printf("Use%%: %f%%\n",  (vfs.f_blocks - vfs.f_bavail) / (double)(vfs.f_blocks) * 100.0); 

f_bsize (block size): 4096
f_frsize (fragment size): 4096
f_blocks (size of fs in f_frsize units): 10534466
f_bfree (free blocks): 6994182
f_bavail (free blocks for unprivileged users): 6459053
f_files (inodes): 2678784
f_ffree (free inodes): 2402056
f_favail (free inodes for unprivileged users): 2402056
f_fsid (file system ID): 12719298601114463092
f_flag (mount flags): 4096
f_namemax (maximum filename length)255
Total: 42137864K
Available: 25836212K
Used: 14161136K
Free: 27976728K
Use%: 38.686470%

matth@kubuntu:~/dev$ df
Filesystem           1K-blocks      Used Available Use% Mounted on
/dev/sda5             42137864  14161136  25836212  36% /

I get 38% not 36. If calculated by f_bfree I get 33%. Is df wrong or is this just never going to be accurate? If this is the case then I want to lean on the side of being conservative.

share|improve this question
add comment

3 Answers

up vote 6 down vote accepted

df's data may be based on f_bavail, not f_bfree. You may find it helpful to look at the source code to df to see how it does things. It has a number of edge cases it needs to deal with (eg, when the used space exceeds the amount of space available to non-root users), but the relevant code for the normal case is here:

  uintmax_t u100 = used * 100;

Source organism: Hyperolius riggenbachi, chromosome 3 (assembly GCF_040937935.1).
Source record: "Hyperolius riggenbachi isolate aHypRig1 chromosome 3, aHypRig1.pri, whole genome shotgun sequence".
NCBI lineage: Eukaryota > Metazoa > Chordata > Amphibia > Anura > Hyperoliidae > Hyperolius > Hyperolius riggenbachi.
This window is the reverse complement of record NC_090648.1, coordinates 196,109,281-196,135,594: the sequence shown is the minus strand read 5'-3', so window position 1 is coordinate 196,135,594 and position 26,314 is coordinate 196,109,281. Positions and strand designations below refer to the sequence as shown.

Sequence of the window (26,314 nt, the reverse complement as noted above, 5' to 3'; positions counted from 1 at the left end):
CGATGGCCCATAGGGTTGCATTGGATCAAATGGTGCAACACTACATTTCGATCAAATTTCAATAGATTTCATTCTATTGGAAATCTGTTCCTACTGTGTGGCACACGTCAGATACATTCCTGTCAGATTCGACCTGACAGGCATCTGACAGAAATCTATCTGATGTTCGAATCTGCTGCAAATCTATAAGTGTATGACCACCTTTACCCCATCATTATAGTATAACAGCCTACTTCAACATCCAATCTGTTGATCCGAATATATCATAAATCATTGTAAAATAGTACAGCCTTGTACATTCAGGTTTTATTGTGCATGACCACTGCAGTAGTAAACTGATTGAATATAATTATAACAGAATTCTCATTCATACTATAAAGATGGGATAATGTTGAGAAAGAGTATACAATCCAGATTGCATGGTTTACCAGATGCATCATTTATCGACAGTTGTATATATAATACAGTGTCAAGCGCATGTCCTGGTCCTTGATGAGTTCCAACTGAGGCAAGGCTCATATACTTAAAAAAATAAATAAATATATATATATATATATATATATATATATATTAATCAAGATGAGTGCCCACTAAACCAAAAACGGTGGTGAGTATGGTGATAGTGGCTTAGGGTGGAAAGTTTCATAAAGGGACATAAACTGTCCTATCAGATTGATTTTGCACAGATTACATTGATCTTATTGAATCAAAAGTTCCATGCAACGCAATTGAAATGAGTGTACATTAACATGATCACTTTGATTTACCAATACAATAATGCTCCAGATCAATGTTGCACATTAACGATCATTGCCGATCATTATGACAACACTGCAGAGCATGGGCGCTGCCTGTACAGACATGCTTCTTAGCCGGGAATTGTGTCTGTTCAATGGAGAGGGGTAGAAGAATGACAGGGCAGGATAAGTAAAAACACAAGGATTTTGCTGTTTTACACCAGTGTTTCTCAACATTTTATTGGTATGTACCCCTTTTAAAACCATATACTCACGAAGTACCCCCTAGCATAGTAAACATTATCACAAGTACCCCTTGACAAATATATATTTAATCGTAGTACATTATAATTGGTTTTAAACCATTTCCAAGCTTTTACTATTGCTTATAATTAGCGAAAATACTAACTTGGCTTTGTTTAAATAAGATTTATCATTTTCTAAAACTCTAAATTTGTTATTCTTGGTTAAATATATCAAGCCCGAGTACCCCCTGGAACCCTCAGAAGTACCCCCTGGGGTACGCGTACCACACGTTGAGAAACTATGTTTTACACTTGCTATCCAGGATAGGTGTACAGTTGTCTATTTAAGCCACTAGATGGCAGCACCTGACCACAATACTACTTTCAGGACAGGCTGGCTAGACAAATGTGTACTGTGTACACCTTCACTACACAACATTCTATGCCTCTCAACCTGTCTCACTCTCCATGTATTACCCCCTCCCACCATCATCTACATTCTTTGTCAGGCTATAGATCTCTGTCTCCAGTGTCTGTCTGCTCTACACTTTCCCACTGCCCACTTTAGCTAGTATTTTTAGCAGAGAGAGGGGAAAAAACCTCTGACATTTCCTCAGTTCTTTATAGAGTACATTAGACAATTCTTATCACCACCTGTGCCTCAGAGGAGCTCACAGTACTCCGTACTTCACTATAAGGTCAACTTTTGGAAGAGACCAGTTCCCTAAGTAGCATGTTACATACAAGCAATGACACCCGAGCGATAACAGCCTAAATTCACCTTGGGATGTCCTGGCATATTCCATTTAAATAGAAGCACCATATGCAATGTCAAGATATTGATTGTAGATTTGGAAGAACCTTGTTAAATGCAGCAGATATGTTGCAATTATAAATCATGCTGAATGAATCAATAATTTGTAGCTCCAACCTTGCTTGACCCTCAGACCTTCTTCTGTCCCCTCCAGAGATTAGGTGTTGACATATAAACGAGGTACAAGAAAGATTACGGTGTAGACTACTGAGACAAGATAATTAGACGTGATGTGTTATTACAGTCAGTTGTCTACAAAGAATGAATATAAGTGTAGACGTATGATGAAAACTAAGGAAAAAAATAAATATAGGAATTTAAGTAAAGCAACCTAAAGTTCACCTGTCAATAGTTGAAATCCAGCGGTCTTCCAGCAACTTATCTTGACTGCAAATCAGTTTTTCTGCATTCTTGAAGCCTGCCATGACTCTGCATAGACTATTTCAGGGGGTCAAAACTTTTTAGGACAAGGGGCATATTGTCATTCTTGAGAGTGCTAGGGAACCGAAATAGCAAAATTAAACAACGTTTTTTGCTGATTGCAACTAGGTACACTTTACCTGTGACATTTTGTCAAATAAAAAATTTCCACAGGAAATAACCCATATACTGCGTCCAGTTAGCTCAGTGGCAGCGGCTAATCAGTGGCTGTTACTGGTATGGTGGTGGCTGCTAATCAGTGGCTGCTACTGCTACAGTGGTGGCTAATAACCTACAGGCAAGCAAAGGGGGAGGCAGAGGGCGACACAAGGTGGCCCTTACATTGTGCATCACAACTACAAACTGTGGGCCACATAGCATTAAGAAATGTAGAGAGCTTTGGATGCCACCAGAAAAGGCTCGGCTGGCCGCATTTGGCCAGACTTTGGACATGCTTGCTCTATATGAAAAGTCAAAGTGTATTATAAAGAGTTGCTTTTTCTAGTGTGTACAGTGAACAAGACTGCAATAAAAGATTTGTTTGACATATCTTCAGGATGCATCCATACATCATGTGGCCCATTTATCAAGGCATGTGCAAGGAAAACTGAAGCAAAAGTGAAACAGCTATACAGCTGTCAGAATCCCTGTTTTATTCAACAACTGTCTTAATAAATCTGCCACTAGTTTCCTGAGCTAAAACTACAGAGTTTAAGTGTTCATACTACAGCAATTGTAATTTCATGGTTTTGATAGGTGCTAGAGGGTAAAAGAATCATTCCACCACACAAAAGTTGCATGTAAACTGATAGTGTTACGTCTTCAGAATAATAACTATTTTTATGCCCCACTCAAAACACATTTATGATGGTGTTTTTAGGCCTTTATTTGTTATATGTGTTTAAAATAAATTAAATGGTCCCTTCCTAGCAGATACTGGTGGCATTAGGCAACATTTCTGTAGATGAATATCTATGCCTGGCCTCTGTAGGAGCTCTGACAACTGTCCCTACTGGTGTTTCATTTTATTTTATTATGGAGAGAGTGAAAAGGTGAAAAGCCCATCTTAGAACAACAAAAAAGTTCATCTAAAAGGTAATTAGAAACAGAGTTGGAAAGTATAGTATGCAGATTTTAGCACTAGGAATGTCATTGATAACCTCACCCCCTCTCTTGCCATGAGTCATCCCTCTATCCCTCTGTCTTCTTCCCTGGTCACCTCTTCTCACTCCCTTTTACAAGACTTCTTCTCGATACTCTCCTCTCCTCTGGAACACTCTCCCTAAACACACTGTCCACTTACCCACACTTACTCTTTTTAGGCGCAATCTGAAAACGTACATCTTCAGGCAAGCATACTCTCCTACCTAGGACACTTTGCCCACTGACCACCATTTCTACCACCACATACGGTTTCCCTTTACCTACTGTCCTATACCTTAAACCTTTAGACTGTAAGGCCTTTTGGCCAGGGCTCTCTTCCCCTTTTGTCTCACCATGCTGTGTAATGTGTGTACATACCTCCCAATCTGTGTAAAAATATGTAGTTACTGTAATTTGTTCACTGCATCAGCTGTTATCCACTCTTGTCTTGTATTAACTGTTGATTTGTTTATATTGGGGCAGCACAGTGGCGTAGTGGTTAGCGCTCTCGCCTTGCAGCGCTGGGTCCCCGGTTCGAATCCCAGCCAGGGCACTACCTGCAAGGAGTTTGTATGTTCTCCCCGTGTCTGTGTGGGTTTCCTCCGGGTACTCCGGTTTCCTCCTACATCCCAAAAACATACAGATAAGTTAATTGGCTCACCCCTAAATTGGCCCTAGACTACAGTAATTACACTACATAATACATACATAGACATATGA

uintmax_t nonroot_total = used + available;
  pct = u100 / nonroot_total + (u100 % nonroot_total != 0);

In other words, 100 * used / (used + available), rounded up. Plugging in the values from your df output gives 100 * 14159676 / (14159676 + 25837672) = 35.4015371, which rounded up is 36%, just as df calculated.

share|improve this answer
    
The df code is not particularly easy to follow. Is it not possible to calculate %used from the detail printed by df? –  Matt Feb 11 '11 at 4:37
    
Man that just makes no sense to me. Show me. –  Matt Feb 11 '11 at 4:41
    
See my updated answer. I get numbers that fall all around 36%. I tried looking in the df codebase but this wasn't at all easy to follow. –  Matt Feb 11 '11 at 4:46
add comment

This is the closest I've got to matching the output of df -h for used percentage:

const uint GB = (1024 * 1024) * 1024;

struct statvfs buffer;
int ret = statvfs(diskMountPoint.c_str(), &buffer);

const double total = ceil((double)(buffer.f_blocks * buffer.f_frsize) / GB);
const double available = ceil((double)(buffer.f_bfree * buffer.f_frsize) / GB);
const double used = total - available;
const double usedPercentage = ceil((double)(used / total) * (double)100);

return usedPercentage;
share|improve this answer
add comment

On your Edit #2, the Usage% calculation needs to be updated to this to match df output:

100.0 * (double) (vfs.f_blocks - vfs.f_bfree) / (double) (vfs.f_blocks - vfs.f_bfree + vfs.f_bavail)

Reasoning:
Used = f_blocks - f_bfree
Avail = f_bavail
df % = Used / (Used + Avail)

share|improve this answer
add comment

Your Answer

 
discard

By posting your answer, you agree to the privacy policy and terms of service.

Not the answer you're looking for? Browse other questions tagged or ask your own question.